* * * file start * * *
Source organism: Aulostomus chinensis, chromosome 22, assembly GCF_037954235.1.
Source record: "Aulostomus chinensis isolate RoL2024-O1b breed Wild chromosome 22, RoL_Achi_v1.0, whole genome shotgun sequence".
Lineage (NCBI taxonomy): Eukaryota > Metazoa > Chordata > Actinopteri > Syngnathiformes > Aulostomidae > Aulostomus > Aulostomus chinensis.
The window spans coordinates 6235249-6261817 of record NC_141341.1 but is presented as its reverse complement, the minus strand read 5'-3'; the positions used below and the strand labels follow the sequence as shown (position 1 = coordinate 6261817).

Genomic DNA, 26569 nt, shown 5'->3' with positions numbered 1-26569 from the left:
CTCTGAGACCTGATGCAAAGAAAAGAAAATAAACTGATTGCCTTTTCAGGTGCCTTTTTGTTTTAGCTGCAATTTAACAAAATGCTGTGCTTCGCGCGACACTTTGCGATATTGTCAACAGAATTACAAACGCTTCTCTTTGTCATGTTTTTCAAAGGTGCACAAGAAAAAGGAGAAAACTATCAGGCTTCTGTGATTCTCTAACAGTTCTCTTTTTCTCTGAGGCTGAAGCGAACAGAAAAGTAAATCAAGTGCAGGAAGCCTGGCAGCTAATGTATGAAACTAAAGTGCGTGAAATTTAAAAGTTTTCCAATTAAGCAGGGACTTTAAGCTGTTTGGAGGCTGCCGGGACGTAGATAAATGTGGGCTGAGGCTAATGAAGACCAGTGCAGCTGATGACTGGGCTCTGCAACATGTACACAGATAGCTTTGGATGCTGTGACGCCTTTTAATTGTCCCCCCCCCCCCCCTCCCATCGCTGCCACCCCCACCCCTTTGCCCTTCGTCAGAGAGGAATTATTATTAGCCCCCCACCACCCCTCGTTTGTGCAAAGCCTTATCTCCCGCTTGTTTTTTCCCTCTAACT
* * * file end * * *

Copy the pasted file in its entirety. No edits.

Source organism: Aulostomus chinensis, chromosome 22, assembly GCF_037954235.1.
Source record: "Aulostomus chinensis isolate RoL2024-O1b breed Wild chromosome 22, RoL_Achi_v1.0, whole genome shotgun sequence".
Lineage (NCBI taxonomy): Eukaryota > Metazoa > Chordata > Actinopteri > Syngnathiformes > Aulostomidae > Aulostomus > Aulostomus chinensis.
The window spans coordinates 6235249-6261817 of record NC_141341.1 but is presented as its reverse complement, the minus strand read 5'-3'; the positions used below and the strand labels follow the sequence as shown (position 1 = coordinate 6261817).

Genomic DNA, 26569 nt, shown 5'->3' with positions numbered 1-26569 from the left:
CTCTGAGACCTGATGCAAAGAAAAGAAAATAAACTGATTGCCTTTTCAGGTGCCTTTTTGTTTTAGCTGCAATTTAACAAAATGCTGTGCTTCGCGCGACACTTTGCGATATTGTCAACAGAATTACAAACGCTTCTCTTTGTCATGTTTTTCAAAGGTGCACAAGAAAAAGGAGAAAACTATCAGGCTTCTGTGATTCTCTAACAGTTCTCTTTTTCTCTGAGGCTGAAGCGAACAGAAAAGTAAATCAAGTGCAGGAAGCCTGGCAGCTAATGTATGAAACTAAAGTGCGTGAAATTTAAAAGTTTTCCAATTAAGCAGGGACTTTAAGCTGTTTGGAGGCTGCCGGGACGTAGATAAATGTGGGCTGAGGCTAATGAAGACCAGTGCAGCTGATGACTGGGCTCTGCAACATGTACACAGATAGCTTTGGATGCTGTGACGCCTTTTAATTGTCCCCCCCCCCCCCCTCCCATCGCTGCCACCCCCACCCCTTTGCCCTTCGTCAGAGAGGAATTATTATTAGCCCCCCACCACCCCTCGTTTGTGCAAAGCCTTATCTCCCGCTTGTTTTTTCCCTCTAACT